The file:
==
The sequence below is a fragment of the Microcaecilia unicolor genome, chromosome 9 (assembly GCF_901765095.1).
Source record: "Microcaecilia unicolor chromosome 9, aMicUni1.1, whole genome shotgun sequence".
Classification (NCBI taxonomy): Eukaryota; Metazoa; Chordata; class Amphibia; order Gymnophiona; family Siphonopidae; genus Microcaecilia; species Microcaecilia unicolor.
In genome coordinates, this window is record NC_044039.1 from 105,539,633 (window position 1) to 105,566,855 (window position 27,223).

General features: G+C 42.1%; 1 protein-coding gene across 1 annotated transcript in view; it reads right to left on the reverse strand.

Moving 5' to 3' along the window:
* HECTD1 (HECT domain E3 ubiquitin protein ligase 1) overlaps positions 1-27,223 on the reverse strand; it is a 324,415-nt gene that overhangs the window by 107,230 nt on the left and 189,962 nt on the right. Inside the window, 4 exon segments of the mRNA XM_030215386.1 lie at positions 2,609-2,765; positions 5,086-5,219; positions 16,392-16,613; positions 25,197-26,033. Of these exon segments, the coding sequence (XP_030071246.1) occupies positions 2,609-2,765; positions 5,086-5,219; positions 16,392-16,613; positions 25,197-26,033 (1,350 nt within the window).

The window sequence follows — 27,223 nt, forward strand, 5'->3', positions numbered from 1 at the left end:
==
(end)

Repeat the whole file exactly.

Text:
The sequence below is a fragment of the Microcaecilia unicolor genome, chromosome 9 (assembly GCF_901765095.1).
Source record: "Microcaecilia unicolor chromosome 9, aMicUni1.1, whole genome shotgun sequence".
Classification (NCBI taxonomy): Eukaryota; Metazoa; Chordata; class Amphibia; order Gymnophiona; family Siphonopidae; genus Microcaecilia; species Microcaecilia unicolor.
In genome coordinates, this window is record NC_044039.1 from 105,539,633 (window position 1) to 105,566,855 (window position 27,223).

General features: G+C 42.1%; 1 protein-coding gene across 1 annotated transcript in view; it reads right to left on the reverse strand.

Moving 5' to 3' along the window:
* HECTD1 (HECT domain E3 ubiquitin protein ligase 1) overlaps positions 1-27,223 on the reverse strand; it is a 324,415-nt gene that overhangs the window by 107,230 nt on the left and 189,962 nt on the right. Inside the window, 4 exon segments of the mRNA XM_030215386.1 lie at positions 2,609-2,765; positions 5,086-5,219; positions 16,392-16,613; positions 25,197-26,033. Of these exon segments, the coding sequence (XP_030071246.1) occupies positions 2,609-2,765; positions 5,086-5,219; positions 16,392-16,613; positions 25,197-26,033 (1,350 nt within the window).

The window sequence follows — 27,223 nt, forward strand, 5'->3', positions numbered from 1 at the left end: